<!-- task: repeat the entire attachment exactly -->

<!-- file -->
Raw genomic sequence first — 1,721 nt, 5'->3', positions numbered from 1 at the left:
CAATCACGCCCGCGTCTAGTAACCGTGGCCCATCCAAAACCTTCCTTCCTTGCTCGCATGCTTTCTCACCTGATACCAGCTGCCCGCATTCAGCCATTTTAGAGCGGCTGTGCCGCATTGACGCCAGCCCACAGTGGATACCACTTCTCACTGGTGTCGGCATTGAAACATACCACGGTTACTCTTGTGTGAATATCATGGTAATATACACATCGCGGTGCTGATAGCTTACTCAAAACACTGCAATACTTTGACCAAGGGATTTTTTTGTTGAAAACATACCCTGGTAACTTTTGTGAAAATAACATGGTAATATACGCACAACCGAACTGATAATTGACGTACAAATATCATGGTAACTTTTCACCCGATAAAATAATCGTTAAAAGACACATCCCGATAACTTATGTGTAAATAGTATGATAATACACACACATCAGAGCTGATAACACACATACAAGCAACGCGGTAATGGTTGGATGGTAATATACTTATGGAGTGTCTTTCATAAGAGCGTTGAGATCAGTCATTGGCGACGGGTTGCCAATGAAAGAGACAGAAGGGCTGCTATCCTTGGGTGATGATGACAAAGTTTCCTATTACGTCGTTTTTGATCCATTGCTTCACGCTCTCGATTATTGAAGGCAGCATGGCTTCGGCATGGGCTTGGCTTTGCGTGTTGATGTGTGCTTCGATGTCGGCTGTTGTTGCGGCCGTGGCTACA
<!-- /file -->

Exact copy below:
Raw genomic sequence first — 1,721 nt, 5'->3', positions numbered from 1 at the left:
CAATCACGCCCGCGTCTAGTAACCGTGGCCCATCCAAAACCTTCCTTCCTTGCTCGCATGCTTTCTCACCTGATACCAGCTGCCCGCATTCAGCCATTTTAGAGCGGCTGTGCCGCATTGACGCCAGCCCACAGTGGATACCACTTCTCACTGGTGTCGGCATTGAAACATACCACGGTTACTCTTGTGTGAATATCATGGTAATATACACATCGCGGTGCTGATAGCTTACTCAAAACACTGCAATACTTTGACCAAGGGATTTTTTTGTTGAAAACATACCCTGGTAACTTTTGTGAAAATAACATGGTAATATACGCACAACCGAACTGATAATTGACGTACAAATATCATGGTAACTTTTCACCCGATAAAATAATCGTTAAAAGACACATCCCGATAACTTATGTGTAAATAGTATGATAATACACACACATCAGAGCTGATAACACACATACAAGCAACGCGGTAATGGTTGGATGGTAATATACTTATGGAGTGTCTTTCATAAGAGCGTTGAGATCAGTCATTGGCGACGGGTTGCCAATGAAAGAGACAGAAGGGCTGCTATCCTTGGGTGATGATGACAAAGTTTCCTATTACGTCGTTTTTGATCCATTGCTTCACGCTCTCGATTATTGAAGGCAGCATGGCTTCGGCATGGGCTTGGCTTTGCGTGTTGATGTGTGCTTCGATGTCGGCTGTTGTTGCGGCCGTGGCTACA